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Marvel calls Tony Stark home, New Line loses a Superhero.
"Iron Man" has returned home.
After more than two years of unsuccessful development at New Line, Marvel has taken back film rights to the comicbook about an inventor who dons a high-tech suit and becomes a superhero.

Company may raise additional coincoin to produce "Iron Man" itself as part of its new internal production slate. In such a case, pic would likely be distributed by Paramount, where Marvel has a distribution deal.

"Right now we're concentrating on finding the right creative talent," explained Marvel StudiosMarvel Studios toppertopper Avi AradAvi Arad. "It's not a part of our slate deal, but we can raise the money to do it if we choose to. We would also have no difficulty licensing it to another studio."

Marvel has raised $525 million from Merrill Lynch to produce up to 10 films. Because "Iron Man" isn't part of that deal, Marvel would have to get separate funds to produce the pic itself.

Project hit numerous snags at New Line. Late last year, studio announced Nick CassavetesNick Cassavetes was attached to direct, but it turned out the "Notebook" helmer never had a deal.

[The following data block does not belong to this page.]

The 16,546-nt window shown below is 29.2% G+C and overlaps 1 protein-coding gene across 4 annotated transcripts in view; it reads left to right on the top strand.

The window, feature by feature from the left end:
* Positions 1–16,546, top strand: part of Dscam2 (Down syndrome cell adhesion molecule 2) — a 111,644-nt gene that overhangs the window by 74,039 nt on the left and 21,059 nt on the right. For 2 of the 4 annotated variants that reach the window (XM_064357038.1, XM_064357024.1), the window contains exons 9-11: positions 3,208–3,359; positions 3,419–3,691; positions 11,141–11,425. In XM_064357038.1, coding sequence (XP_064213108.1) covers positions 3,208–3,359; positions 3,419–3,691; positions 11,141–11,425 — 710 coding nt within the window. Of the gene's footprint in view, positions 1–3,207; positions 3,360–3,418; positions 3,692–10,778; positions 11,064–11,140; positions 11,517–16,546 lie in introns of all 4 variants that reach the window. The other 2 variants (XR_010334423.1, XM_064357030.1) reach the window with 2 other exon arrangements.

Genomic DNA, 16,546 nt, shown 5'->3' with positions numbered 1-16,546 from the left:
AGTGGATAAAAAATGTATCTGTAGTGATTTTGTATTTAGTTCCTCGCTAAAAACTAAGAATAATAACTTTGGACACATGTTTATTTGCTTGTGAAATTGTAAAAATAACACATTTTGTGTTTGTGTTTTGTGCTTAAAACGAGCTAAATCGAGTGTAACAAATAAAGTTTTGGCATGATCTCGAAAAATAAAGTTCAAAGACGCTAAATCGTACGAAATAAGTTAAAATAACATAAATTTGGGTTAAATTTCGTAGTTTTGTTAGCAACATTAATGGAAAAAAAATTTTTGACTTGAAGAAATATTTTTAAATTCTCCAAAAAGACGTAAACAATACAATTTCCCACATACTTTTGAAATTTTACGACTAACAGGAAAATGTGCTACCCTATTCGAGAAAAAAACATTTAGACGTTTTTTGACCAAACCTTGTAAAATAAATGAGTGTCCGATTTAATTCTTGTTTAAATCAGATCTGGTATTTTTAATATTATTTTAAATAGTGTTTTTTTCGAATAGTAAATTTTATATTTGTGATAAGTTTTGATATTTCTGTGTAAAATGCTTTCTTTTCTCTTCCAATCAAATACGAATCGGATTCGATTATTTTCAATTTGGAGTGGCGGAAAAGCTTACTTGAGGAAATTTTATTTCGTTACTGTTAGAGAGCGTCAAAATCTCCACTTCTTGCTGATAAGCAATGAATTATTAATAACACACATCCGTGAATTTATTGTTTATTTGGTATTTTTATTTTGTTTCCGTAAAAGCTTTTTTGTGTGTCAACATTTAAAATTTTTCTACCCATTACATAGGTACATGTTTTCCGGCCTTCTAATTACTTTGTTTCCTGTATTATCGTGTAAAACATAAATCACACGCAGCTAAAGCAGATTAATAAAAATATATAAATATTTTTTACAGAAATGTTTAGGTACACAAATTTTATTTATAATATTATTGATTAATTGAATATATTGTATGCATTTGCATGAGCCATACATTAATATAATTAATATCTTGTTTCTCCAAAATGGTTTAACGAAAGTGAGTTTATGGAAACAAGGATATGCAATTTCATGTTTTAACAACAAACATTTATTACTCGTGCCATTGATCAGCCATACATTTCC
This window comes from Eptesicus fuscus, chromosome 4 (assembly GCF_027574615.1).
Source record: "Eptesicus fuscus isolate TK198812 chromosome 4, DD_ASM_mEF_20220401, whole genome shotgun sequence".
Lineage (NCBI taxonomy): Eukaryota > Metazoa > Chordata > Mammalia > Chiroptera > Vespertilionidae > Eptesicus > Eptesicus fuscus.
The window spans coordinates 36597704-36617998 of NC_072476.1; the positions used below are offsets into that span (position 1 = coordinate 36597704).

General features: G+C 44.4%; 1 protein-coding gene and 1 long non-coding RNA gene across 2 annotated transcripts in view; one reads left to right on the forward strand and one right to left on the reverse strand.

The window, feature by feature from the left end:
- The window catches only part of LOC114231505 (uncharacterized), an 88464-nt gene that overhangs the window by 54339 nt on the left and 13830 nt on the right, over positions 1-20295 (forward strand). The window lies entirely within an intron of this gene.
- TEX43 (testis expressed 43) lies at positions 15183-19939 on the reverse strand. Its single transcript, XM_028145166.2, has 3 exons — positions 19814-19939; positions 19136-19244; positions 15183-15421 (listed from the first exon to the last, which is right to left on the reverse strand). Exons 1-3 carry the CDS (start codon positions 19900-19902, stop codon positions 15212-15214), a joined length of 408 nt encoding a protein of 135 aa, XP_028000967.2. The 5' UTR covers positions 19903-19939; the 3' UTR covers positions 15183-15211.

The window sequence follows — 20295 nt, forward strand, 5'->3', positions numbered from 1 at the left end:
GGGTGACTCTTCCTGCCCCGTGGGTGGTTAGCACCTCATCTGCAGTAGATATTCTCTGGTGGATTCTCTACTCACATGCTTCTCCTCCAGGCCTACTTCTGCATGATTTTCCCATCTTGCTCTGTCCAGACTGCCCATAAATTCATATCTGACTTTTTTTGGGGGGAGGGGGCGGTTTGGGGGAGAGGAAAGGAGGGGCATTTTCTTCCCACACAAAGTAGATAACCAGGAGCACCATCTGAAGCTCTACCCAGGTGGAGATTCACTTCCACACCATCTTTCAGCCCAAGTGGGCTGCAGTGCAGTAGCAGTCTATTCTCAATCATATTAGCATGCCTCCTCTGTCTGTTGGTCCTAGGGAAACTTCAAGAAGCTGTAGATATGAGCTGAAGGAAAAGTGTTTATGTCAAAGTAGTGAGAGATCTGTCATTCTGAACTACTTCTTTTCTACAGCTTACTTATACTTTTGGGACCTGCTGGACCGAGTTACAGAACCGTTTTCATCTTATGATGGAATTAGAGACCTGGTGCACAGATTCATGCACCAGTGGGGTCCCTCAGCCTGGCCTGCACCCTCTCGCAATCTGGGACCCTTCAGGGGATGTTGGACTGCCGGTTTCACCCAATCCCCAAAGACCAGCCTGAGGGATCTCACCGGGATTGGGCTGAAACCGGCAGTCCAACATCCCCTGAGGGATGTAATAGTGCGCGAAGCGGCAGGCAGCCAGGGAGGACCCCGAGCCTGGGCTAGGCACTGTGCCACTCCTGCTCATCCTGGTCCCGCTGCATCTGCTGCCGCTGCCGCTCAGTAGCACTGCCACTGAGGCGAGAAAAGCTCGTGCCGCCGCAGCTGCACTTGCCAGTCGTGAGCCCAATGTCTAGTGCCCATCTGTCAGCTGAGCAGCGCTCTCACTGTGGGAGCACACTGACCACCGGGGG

Drafts by Alfred GoughAlfred Gough & Miles MillarMiles Millar ("Smallville""Smallville") and David HayterDavid Hayter ("X-Men""X-Men") didn't get traction.

Tom CruiseTom Cruise also reportedly flirted with the role last year before signing onto "War of the Worlds."

Arad expressed frustration in March that the Cassavetes deal fell through, so it wasn't a surprise that he took the project back when New Line's option expired this summer.

Marvel will now start development from scratch, commissioning a new script and possibly attaching a director before deciding whether to finance the pic itself or license it again.

Cassavetes remains a candidate to direct, Arad said.

If Marvel ends up making "Iron Man" itself, it could be one of its highest-profile projects. Most films in its Merrill Lynch-financed slate, like "Ant Man" and "Power Pack," are based on characters little known outside the comicbook world, save for "Captain America."

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